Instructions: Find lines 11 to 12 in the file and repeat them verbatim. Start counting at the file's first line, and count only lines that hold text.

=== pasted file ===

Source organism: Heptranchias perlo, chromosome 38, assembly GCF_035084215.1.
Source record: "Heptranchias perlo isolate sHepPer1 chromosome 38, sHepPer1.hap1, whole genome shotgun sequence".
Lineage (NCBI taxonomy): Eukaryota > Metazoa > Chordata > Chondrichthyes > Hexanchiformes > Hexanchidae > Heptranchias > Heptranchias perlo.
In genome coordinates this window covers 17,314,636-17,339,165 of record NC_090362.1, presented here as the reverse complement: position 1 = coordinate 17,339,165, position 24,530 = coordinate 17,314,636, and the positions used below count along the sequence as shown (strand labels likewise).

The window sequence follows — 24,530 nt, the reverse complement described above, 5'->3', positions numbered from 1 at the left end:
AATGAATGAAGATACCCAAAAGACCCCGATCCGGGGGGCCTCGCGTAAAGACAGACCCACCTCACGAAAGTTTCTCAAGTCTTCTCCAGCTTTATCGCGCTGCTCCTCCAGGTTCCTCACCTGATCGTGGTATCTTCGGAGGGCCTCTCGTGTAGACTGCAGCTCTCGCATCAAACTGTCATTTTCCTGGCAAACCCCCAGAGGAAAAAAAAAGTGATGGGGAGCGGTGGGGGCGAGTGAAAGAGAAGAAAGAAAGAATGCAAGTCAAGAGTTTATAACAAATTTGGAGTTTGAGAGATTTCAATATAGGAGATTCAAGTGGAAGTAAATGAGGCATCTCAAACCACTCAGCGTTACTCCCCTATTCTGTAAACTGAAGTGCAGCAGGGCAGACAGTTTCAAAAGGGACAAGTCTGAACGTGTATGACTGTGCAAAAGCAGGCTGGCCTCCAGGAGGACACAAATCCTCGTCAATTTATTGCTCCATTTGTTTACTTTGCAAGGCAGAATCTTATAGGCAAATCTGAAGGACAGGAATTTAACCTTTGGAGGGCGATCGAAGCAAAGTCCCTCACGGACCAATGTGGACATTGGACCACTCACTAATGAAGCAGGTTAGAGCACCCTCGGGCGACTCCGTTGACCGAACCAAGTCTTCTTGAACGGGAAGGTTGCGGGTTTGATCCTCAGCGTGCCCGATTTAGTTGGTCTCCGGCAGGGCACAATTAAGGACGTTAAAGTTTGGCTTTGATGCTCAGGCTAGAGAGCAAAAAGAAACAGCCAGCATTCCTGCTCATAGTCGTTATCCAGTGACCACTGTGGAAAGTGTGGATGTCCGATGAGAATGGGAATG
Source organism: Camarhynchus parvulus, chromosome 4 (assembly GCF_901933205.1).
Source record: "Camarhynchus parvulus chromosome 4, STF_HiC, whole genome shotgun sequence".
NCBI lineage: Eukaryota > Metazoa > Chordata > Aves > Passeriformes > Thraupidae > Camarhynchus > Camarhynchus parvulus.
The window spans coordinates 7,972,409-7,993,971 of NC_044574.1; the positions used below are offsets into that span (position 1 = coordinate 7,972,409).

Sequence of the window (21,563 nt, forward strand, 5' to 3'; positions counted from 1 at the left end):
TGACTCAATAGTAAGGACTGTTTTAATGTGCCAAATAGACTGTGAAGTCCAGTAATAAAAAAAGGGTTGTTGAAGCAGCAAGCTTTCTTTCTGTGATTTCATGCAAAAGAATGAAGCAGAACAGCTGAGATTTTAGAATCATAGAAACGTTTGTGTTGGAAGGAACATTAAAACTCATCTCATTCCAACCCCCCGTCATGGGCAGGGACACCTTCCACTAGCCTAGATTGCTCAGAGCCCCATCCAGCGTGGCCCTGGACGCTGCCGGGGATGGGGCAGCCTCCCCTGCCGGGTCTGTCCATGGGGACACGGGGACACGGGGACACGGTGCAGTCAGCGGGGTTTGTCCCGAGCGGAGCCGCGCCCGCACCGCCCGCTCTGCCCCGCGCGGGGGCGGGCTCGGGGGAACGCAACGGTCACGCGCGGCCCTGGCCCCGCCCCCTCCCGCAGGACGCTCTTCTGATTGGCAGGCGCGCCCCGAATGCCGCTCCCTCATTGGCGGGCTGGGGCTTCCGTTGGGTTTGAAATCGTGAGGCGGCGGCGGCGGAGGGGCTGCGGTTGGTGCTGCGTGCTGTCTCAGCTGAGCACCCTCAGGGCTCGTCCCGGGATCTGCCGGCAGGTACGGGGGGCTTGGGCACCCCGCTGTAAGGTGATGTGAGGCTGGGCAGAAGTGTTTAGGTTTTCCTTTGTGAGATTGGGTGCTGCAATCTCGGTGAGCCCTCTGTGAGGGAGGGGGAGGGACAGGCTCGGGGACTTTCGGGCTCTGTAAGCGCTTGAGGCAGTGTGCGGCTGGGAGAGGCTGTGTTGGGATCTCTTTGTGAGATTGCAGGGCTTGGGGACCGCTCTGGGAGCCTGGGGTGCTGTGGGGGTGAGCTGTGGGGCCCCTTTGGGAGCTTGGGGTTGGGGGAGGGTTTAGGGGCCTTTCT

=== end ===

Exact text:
Sequence of the window (21,563 nt, forward strand, 5' to 3'; positions counted from 1 at the left end):
TGACTCAATAGTAAGGACTGTTTTAATGTGCCAAATAGACTGTGAAGTCCAGTAATAAAAAAAGGGTTGTTGAAGCAGCAAGCTTTCTTTCTGTGATTTCATGCAAAAGAATGAAGCAGAACAGCTGAGATTTTAGAATCATAGAAACGTTTGTGTTGGAAGGAACATTAAAACTCATCTCATTCCAACCCCCCGTCATGGGCAGGGACACCTTCCACTAGCCTAGATTGCTCAGAGCCCCATCCAGCGTGGCCCTGGACGCTGCCGGGGATGGGGCAGCCTCCCCTGCCGGGTCTGTCCATGGGGACACGGGGACACGGGGACACGGTGCAGTCAGCGGGGTTTGTCCCGAGCGGAGCCGCGCCCGCACCGCCCGCTCTGCCCCGCGCGGGGGCGGGCTCGGGGGAACGCAACGGTCACGCGCGGCCCTGGCCCCGCCCCCTCCCGCAGGACGCTCTTCTGATTGGCAGGCGCGCCCCGAATGCCGCTCCCTCATTGGCGGGCTGGGGCTTCCGTTGGGTTTGAAATCGTGAGGCGGCGGCGGCGGAGGGGCTGCGGTTGGTGCTGCGTGCTGTCTCAGCTGAGCACCCTCAGGGCTCGTCCCGGGATCTGCCGGCAGGTACGGGGGGCTTGGGCACCCCGCTGTAAGGTGATGTGAGGCTGGGCAGAAGTGTTTAGGTTTTCCTTTGTGAGATTGGGTGCTGCAATCTCGGTGAGCCCTCTGTGAGGGAGGGGGAGGGACAGGCTCGGGGACTTTCGGGCTCTGTAAGCGCTTGAGGCAGTGTGCGGCTGGGAGAGGCTGTGTTGGGATCTCTTTGTGAGATTGCAGGGCTTGGGGACCGCTCTGGGAGCCTGGGGTGCTGTGGGGGTGAGCTGTGGGGCCCCTTTGGGAGCTTGGGGTTGGGGGAGGGTTTAGGGGCCTTTCT